Queen Danneka – Pete Tincknell
King Neville – Sam Harris
Sir Fred Hoodwink – Steve Collinson
Moany Ha Ha – Emily Crellin
Chancellor Gordon Greedybags – George Pruden
Princess Whatsername – Beau Treasure
Harry Prince – Ryan Cooper
Bob Scratchit – Mattie Gray
Fat Cat – Rosie Winston
DI Sweeney Plod – Steve French
Sgt Sherlock Jones – Gil Oliphant
Fairy Read-a-lot – Rebecca Dawkins
Fairy Dance-a-lot – Nina Jones
Fairy Sing-a-lot – Amelia Frost
Fairy Laugh-a-lot – Harriet Griffiths
Fairy Not-a-lot – Louise Cooper
Jerk – Phoebe Carroll
Anke – Issy Gray
ejam – Niamh Burke
Berk – Sam Stone
Andrex / Village Crier – Jack Carroll
Hairy Godfather – Victoria Wakeling
Small Person – Sophia Casey
Ellen Frost, Tilly Bowen,
Ella Wills, Elizabeth Phelan,
Sophia Casey, Lily Waterman,
Backstage – Clea Frost, Ann Gouldney
Lighting – Ted Jenkins
Prompt/Curtains – Gay Harrison
Make-up – Pam Griffin, Josie Henry
Childrens Chaperones – Jane Pruden, Di Harris
Bar – Sharon Dawkins, Sarah Frost
First Aiders – Jackie Treausure, Sharon Dawkins
Photographs – Myrtle Pizzey
Box Office – Gill Tincknell
It is 1977 and rock’n’roll rules in the Kingdom of Wookey. Ziggy Stardust lookalike King Neville and Queen Daneka are planning a big party to celebrate the christening of their daughter Princess Whatsername.
But evil banker Sir Fred Hoodwink is determined to stop the celebrations as he has already emptied the Royal Purse into his own pension fund. Plus, he is not impressed by the prospect of a three day road closure and talk of building a pyramid shaped stage.
Thanks to Sir Fred, Fairy Not-a-lot (Louise Cooper) does not receive her invitation to the party and is persuaded to cast a spell which puts the princess to sleep until 2015. Psychic hippy Moany Ha Ha (Emily Crellin) warns of the impending disaster and the king bans all guitars from the kingdom in an effort to save his daughter from the curse of a broken guitar string – to the dismay of local band JABBA who have been rehearsing for the talent contest.
Packed with brilliantly executed song and dance routines to 70’s classics and the likes of the Jacksons’ ‘Can You Feel it’ Bon Jovi’s ‘Livin’ on a Prayer’ and Happy by Pharrell Williams, this panto couldn’t fail to please. Highlights included Neville, Neville to the tune of Bowie’s Rebel Rebel and Con-stab-u-lary to We Are Family by Sister Sledge (lyrics by musical director John Carroll). And it wouldn’t have been the 70’s without ABBA’s Dancing Queen.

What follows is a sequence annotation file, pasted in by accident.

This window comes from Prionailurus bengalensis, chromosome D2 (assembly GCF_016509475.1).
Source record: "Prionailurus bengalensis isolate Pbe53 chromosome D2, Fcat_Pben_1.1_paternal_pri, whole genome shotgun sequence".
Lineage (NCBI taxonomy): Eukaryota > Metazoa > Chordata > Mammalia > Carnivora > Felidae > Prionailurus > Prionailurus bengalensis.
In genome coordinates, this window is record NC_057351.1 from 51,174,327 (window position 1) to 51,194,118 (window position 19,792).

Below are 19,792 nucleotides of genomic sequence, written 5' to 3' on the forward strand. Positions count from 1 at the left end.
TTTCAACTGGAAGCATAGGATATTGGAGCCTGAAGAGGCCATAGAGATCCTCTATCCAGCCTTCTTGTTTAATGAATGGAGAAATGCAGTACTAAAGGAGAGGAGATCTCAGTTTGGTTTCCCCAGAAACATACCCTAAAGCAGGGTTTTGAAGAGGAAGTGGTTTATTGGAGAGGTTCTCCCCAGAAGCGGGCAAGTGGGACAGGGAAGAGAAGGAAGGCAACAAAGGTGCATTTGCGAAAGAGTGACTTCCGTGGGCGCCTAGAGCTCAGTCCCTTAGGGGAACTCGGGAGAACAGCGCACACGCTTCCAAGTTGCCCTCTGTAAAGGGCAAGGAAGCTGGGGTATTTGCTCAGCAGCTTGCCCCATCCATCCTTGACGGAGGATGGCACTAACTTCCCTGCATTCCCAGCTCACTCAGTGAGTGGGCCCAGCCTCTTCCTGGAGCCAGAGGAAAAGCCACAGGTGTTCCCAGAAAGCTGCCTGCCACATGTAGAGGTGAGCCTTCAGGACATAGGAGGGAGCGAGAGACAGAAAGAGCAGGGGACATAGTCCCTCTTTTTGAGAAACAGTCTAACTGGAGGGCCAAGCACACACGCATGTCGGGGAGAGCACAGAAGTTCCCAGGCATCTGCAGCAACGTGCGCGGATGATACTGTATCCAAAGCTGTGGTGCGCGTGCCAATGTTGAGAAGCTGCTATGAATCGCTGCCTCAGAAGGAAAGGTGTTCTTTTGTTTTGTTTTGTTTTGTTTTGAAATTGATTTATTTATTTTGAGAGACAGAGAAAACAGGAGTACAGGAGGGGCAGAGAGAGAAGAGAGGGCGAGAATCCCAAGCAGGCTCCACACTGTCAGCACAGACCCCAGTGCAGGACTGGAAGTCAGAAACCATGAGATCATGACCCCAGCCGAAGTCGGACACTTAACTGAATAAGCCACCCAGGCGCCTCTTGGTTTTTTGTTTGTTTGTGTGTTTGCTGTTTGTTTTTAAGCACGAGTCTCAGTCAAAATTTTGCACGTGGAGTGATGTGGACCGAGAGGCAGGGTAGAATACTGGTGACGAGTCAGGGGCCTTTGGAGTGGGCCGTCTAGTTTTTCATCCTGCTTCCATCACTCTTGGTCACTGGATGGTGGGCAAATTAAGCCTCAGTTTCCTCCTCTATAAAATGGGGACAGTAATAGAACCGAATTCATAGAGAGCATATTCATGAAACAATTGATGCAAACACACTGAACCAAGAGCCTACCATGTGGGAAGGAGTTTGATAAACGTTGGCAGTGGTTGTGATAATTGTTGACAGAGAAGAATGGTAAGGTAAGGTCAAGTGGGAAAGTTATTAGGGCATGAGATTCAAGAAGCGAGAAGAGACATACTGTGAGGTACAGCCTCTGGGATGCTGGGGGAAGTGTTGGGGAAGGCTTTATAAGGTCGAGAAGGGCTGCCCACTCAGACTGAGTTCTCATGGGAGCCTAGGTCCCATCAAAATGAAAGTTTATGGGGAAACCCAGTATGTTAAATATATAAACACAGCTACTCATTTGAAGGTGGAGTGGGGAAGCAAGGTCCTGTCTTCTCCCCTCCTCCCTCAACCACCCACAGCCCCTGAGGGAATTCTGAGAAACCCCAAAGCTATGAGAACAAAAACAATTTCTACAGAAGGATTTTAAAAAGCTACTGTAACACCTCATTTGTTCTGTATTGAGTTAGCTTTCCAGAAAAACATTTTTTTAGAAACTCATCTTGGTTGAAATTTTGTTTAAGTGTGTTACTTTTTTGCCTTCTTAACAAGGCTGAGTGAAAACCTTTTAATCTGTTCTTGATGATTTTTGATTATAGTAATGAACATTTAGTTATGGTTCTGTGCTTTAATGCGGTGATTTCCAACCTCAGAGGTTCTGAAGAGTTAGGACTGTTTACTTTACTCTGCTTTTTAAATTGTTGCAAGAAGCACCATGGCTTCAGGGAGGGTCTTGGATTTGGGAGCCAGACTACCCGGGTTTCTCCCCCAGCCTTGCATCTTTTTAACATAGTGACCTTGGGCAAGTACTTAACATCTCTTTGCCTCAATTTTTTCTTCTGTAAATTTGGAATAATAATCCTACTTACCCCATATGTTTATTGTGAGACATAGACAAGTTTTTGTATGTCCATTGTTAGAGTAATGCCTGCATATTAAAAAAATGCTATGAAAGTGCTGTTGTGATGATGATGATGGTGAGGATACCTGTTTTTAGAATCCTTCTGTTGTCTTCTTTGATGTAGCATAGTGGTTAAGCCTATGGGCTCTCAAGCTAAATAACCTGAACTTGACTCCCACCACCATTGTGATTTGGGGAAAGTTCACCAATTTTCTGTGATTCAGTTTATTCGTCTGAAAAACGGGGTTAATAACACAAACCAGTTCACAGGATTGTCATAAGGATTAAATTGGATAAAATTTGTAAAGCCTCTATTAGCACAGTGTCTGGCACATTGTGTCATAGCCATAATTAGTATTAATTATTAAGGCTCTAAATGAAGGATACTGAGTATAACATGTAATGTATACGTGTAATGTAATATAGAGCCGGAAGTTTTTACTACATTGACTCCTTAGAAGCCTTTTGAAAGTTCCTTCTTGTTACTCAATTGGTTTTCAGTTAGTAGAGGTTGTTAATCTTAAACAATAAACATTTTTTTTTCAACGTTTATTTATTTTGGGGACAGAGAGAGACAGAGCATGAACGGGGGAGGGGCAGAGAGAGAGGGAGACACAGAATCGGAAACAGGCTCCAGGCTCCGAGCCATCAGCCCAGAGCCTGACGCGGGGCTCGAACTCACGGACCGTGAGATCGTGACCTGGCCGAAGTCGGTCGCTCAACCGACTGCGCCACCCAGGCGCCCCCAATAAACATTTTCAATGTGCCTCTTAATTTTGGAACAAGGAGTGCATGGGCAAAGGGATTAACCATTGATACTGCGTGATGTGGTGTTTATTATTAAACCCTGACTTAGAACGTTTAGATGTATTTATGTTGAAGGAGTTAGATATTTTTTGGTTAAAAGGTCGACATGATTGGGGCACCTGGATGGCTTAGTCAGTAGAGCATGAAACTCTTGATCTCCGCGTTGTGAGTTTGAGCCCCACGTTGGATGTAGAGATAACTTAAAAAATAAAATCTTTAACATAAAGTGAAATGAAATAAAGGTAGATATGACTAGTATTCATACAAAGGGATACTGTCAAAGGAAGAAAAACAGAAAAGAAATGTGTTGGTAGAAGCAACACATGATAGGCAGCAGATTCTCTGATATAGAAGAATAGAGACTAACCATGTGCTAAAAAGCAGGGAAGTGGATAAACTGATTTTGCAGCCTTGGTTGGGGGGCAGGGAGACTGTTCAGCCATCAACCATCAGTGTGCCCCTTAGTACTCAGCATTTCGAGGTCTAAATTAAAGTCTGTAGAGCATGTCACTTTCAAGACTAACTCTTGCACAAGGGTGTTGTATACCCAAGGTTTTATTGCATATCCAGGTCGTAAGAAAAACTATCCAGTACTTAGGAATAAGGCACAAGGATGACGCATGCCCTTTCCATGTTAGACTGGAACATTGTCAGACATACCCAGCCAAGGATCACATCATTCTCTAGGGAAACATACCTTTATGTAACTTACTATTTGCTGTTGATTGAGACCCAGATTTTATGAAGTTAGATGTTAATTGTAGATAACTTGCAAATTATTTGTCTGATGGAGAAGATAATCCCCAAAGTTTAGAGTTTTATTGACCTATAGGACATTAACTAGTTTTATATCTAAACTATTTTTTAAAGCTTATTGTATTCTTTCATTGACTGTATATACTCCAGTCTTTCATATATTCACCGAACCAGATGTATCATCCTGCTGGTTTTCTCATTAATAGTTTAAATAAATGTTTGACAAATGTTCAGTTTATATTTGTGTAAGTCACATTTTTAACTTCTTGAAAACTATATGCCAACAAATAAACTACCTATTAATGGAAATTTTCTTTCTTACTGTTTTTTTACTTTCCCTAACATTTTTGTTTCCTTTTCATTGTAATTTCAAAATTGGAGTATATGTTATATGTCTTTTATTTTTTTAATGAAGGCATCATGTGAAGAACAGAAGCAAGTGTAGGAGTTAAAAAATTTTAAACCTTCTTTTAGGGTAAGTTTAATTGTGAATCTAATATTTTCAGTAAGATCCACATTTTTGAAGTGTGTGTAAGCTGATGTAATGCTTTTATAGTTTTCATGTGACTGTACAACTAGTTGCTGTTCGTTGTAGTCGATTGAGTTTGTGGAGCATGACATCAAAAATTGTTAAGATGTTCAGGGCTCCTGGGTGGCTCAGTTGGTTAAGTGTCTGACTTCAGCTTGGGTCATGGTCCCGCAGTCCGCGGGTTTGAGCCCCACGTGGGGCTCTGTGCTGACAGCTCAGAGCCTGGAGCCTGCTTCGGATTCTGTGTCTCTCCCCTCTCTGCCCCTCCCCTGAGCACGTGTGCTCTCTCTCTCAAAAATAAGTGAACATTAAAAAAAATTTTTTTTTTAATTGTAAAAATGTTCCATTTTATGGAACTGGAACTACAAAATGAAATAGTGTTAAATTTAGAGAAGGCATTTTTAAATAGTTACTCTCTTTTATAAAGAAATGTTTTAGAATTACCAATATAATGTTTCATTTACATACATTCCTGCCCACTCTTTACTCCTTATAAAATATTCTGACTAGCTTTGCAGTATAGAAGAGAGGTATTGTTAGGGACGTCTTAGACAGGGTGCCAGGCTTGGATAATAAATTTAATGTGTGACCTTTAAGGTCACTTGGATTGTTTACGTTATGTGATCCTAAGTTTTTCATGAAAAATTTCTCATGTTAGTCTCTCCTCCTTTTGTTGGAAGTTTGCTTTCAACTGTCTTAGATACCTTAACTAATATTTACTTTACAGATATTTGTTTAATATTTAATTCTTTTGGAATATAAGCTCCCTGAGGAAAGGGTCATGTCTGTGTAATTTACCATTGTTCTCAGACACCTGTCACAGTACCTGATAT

But you didn’t have to be of a certain age to appreciate all the gags. When Fairy Laugh-a-lot (played beautifully by eight year old Harriet Griffiths) casts a spell on the village crier (Jack Carroll’s) bell – cue flatulent noises – the younger members of the audience were in stitches.
There were superb performances from all the children in the show. Young Beau Treasure showed a talent for comedy and sang beautifully as leading lady Princess Whatsername. Nine year old George Pruden was drily hilarious as Chancellor Gordon Greedybags and the chorus were funky and fabulous in pink psychedelia. But it wasn’t all flower power. Sweeney Plod, played brilliantly by Steve French, who made each entrance to the theme tune of The Sweeney, put grit into the wit as the strong arm of the law, 70’s style. He turned in one of the best performances of the show and the audience loved him. Gil Oliphant also got lots of laughs as his sidekick Sherlock Jones.
There were great performances from the whole cast. Steve Collinson was excellent as arch baddie Sir Fred. Pete Tincknell was once again great as the dame, Queen Daneka, Rose Winstone was’purr’fect as the svelte Fat Cat and Victoria Wakeling was extremely funny as the Hairy Godfather.
The cast are transported to 2015 via Moany Ha Ha’s wardrobe/Tardis and are amazed to see how Wookey has changed (it now has a digital clock and cashpoint). The evil Sir Fred has turned into Simon Cowell (boo, hiss) and the future of the talent show, and our heroine is now at his mercy. Harry Prince (Ryan Cooper) saves the day and we are treated to the all singing and dancing finale. Another winner from director Polly Carroll and the Wookey Pantomime Group (script by Pauline Williams). Demand for tickets for this panto was so high that they had to sell them for the dress rehearsal. Proceeds go towards repairs to Wookey Church Hall, where the performances were held last week.